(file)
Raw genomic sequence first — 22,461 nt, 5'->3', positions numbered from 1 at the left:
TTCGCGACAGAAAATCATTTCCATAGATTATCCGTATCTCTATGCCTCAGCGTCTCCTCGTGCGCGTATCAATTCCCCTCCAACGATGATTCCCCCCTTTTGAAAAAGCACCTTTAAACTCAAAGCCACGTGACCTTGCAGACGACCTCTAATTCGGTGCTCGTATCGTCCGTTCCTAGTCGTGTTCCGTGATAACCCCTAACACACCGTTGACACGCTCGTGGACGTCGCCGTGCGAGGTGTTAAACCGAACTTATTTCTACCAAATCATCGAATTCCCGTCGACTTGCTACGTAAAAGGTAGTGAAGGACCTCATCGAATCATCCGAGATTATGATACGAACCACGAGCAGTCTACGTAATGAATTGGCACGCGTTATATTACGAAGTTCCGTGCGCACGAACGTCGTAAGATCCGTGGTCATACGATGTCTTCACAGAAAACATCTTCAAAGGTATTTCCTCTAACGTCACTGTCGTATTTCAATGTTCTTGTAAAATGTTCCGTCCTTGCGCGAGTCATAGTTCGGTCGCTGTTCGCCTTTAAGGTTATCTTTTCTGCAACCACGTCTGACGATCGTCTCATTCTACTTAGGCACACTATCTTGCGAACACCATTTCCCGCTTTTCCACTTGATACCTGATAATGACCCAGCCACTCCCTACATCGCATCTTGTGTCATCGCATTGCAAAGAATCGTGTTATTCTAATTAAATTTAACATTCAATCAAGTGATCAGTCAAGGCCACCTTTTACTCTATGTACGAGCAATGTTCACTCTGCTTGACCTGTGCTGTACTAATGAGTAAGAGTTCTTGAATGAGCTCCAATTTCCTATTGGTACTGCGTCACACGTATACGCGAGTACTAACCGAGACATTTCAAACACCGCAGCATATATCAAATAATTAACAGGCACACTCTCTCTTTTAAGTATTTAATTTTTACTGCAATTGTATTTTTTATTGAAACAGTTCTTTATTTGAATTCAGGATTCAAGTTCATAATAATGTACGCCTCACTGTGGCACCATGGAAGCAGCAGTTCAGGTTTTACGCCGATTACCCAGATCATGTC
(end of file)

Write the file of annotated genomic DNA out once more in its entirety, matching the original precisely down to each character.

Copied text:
Raw genomic sequence first — 22,461 nt, 5'->3', positions numbered from 1 at the left:
TTCGCGACAGAAAATCATTTCCATAGATTATCCGTATCTCTATGCCTCAGCGTCTCCTCGTGCGCGTATCAATTCCCCTCCAACGATGATTCCCCCCTTTTGAAAAAGCACCTTTAAACTCAAAGCCACGTGACCTTGCAGACGACCTCTAATTCGGTGCTCGTATCGTCCGTTCCTAGTCGTGTTCCGTGATAACCCCTAACACACCGTTGACACGCTCGTGGACGTCGCCGTGCGAGGTGTTAAACCGAACTTATTTCTACCAAATCATCGAATTCCCGTCGACTTGCTACGTAAAAGGTAGTGAAGGACCTCATCGAATCATCCGAGATTATGATACGAACCACGAGCAGTCTACGTAATGAATTGGCACGCGTTATATTACGAAGTTCCGTGCGCACGAACGTCGTAAGATCCGTGGTCATACGATGTCTTCACAGAAAACATCTTCAAAGGTATTTCCTCTAACGTCACTGTCGTATTTCAATGTTCTTGTAAAATGTTCCGTCCTTGCGCGAGTCATAGTTCGGTCGCTGTTCGCCTTTAAGGTTATCTTTTCTGCAACCACGTCTGACGATCGTCTCATTCTACTTAGGCACACTATCTTGCGAACACCATTTCCCGCTTTTCCACTTGATACCTGATAATGACCCAGCCACTCCCTACATCGCATCTTGTGTCATCGCATTGCAAAGAATCGTGTTATTCTAATTAAATTTAACATTCAATCAAGTGATCAGTCAAGGCCACCTTTTACTCTATGTACGAGCAATGTTCACTCTGCTTGACCTGTGCTGTACTAATGAGTAAGAGTTCTTGAATGAGCTCCAATTTCCTATTGGTACTGCGTCACACGTATACGCGAGTACTAACCGAGACATTTCAAACACCGCAGCATATATCAAATAATTAACAGGCACACTCTCTCTTTTAAGTATTTAATTTTTACTGCAATTGTATTTTTTATTGAAACAGTTCTTTATTTGAATTCAGGATTCAAGTTCATAATAATGTACGCCTCACTGTGGCACCATGGAAGCAGCAGTTCAGGTTTTACGCCGATTACCCAGATCATGTC